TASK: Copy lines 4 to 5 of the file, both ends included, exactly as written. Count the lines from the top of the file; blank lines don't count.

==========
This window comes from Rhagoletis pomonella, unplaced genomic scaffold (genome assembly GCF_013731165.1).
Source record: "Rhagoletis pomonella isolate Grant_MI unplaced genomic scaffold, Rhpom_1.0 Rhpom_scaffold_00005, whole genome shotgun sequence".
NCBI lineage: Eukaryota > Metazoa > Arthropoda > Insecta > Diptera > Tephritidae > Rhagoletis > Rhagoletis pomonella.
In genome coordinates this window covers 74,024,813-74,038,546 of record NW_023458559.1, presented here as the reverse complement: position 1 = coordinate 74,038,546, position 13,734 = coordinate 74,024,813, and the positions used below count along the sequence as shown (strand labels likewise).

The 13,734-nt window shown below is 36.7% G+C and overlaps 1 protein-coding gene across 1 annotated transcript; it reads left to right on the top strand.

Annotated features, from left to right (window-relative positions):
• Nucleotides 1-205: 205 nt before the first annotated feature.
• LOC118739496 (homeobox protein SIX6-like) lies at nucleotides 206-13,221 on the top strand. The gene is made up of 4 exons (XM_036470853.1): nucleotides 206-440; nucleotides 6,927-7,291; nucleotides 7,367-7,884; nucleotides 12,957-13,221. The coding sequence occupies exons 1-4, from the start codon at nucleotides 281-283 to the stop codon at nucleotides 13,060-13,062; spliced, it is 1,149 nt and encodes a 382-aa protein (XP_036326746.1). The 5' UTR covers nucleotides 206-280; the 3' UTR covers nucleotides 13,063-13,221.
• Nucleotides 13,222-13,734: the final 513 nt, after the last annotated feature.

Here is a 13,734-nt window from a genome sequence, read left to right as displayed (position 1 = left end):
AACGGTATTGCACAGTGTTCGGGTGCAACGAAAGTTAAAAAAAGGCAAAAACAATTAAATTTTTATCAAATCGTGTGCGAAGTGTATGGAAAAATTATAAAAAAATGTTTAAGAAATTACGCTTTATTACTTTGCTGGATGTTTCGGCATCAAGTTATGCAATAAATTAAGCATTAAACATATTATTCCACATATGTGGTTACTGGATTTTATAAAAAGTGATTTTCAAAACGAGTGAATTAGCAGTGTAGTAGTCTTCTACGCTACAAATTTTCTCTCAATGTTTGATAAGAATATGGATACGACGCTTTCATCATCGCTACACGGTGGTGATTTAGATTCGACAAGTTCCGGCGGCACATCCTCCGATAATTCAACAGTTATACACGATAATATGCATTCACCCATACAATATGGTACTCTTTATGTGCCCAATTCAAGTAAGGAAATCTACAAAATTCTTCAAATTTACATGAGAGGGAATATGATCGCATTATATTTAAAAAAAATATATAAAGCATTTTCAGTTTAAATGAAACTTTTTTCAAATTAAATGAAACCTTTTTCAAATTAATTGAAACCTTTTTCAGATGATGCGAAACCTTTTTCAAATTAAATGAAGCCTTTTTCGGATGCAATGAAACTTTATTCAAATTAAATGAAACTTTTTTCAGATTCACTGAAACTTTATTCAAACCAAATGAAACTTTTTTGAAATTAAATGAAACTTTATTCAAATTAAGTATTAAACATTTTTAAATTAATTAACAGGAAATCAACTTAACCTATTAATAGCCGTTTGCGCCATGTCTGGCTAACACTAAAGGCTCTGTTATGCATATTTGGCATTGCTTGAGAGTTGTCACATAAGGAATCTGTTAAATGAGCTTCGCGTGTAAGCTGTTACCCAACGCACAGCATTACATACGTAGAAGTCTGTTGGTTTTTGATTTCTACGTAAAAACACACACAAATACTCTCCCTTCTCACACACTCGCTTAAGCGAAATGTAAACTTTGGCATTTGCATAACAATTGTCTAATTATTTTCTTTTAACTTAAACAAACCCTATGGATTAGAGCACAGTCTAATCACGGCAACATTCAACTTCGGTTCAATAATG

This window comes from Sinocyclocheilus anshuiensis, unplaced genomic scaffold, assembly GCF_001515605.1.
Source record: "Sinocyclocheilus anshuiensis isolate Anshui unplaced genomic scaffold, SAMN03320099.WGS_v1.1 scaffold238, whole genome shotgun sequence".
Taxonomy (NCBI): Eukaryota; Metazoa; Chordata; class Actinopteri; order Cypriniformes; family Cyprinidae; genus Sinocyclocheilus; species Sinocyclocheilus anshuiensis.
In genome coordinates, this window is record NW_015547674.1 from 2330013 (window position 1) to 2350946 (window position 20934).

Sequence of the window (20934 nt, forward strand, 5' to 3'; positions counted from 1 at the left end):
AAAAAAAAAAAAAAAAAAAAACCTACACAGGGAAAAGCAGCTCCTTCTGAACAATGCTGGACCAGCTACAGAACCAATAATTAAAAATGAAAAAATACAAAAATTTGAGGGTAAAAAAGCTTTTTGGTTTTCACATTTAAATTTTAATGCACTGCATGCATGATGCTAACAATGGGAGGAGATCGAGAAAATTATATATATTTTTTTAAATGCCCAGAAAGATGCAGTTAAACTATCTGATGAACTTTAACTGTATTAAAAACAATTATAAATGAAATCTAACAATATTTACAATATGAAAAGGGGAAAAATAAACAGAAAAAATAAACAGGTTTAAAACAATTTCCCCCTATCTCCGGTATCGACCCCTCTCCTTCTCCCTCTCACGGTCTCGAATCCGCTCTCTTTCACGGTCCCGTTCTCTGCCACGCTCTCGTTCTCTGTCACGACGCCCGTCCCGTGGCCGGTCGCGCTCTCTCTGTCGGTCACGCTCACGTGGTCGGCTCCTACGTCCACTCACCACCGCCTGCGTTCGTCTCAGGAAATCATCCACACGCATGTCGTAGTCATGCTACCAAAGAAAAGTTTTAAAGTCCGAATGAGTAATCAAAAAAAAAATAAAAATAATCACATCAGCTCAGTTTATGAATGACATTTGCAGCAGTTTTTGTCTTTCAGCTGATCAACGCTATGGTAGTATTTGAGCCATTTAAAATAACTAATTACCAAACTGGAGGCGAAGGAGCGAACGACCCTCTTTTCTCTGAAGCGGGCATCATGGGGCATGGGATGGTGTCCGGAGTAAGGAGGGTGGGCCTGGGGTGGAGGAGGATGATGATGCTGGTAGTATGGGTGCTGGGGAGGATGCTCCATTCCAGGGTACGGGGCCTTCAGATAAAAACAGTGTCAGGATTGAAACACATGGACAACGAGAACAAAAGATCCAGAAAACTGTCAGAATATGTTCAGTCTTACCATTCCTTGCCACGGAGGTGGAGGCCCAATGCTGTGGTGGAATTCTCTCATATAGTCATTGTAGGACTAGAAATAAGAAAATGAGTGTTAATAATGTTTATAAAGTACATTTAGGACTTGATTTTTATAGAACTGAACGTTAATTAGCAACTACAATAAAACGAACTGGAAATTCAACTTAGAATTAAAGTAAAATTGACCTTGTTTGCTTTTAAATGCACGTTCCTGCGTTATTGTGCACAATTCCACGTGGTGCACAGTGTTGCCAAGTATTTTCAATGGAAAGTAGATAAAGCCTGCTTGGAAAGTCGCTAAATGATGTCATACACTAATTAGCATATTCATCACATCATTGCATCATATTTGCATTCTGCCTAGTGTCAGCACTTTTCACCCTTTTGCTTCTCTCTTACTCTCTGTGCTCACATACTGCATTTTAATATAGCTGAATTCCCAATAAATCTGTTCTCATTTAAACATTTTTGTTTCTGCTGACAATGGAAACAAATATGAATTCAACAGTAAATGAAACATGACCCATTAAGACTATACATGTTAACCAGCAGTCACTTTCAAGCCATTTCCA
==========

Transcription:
In genome coordinates this window covers 74,024,813-74,038,546 of record NW_023458559.1, presented here as the reverse complement: position 1 = coordinate 74,038,546, position 13,734 = coordinate 74,024,813, and the positions used below count along the sequence as shown (strand labels likewise).

The 13,734-nt window shown below is 36.7% G+C and overlaps 1 protein-coding gene across 1 annotated transcript; it reads left to right on the top strand.